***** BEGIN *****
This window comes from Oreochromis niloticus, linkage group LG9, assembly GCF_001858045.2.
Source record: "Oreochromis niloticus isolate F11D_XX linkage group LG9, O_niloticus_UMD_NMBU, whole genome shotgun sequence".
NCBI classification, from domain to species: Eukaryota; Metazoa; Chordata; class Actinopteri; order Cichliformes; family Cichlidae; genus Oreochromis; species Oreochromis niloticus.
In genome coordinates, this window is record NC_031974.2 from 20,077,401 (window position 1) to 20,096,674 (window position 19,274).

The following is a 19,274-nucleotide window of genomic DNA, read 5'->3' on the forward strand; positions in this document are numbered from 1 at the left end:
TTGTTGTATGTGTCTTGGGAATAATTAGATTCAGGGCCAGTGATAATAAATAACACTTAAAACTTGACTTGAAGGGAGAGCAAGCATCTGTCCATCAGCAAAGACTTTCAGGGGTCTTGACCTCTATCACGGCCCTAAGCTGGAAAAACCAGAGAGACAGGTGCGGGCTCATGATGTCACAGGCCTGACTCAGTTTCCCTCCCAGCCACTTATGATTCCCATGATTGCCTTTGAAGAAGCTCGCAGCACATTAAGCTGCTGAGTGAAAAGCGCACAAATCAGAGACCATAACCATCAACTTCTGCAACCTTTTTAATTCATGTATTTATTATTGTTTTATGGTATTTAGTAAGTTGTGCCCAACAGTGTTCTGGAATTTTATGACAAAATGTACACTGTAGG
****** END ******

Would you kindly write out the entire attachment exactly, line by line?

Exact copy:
This window comes from Oreochromis niloticus, linkage group LG9, assembly GCF_001858045.2.
Source record: "Oreochromis niloticus isolate F11D_XX linkage group LG9, O_niloticus_UMD_NMBU, whole genome shotgun sequence".
NCBI classification, from domain to species: Eukaryota; Metazoa; Chordata; class Actinopteri; order Cichliformes; family Cichlidae; genus Oreochromis; species Oreochromis niloticus.
In genome coordinates, this window is record NC_031974.2 from 20,077,401 (window position 1) to 20,096,674 (window position 19,274).

The following is a 19,274-nucleotide window of genomic DNA, read 5'->3' on the forward strand; positions in this document are numbered from 1 at the left end:
TTGTTGTATGTGTCTTGGGAATAATTAGATTCAGGGCCAGTGATAATAAATAACACTTAAAACTTGACTTGAAGGGAGAGCAAGCATCTGTCCATCAGCAAAGACTTTCAGGGGTCTTGACCTCTATCACGGCCCTAAGCTGGAAAAACCAGAGAGACAGGTGCGGGCTCATGATGTCACAGGCCTGACTCAGTTTCCCTCCCAGCCACTTATGATTCCCATGATTGCCTTTGAAGAAGCTCGCAGCACATTAAGCTGCTGAGTGAAAAGCGCACAAATCAGAGACCATAACCATCAACTTCTGCAACCTTTTTAATTCATGTATTTATTATTGTTTTATGGTATTTAGTAAGTTGTGCCCAACAGTGTTCTGGAATTTTATGACAAAATGTACACTGTAGG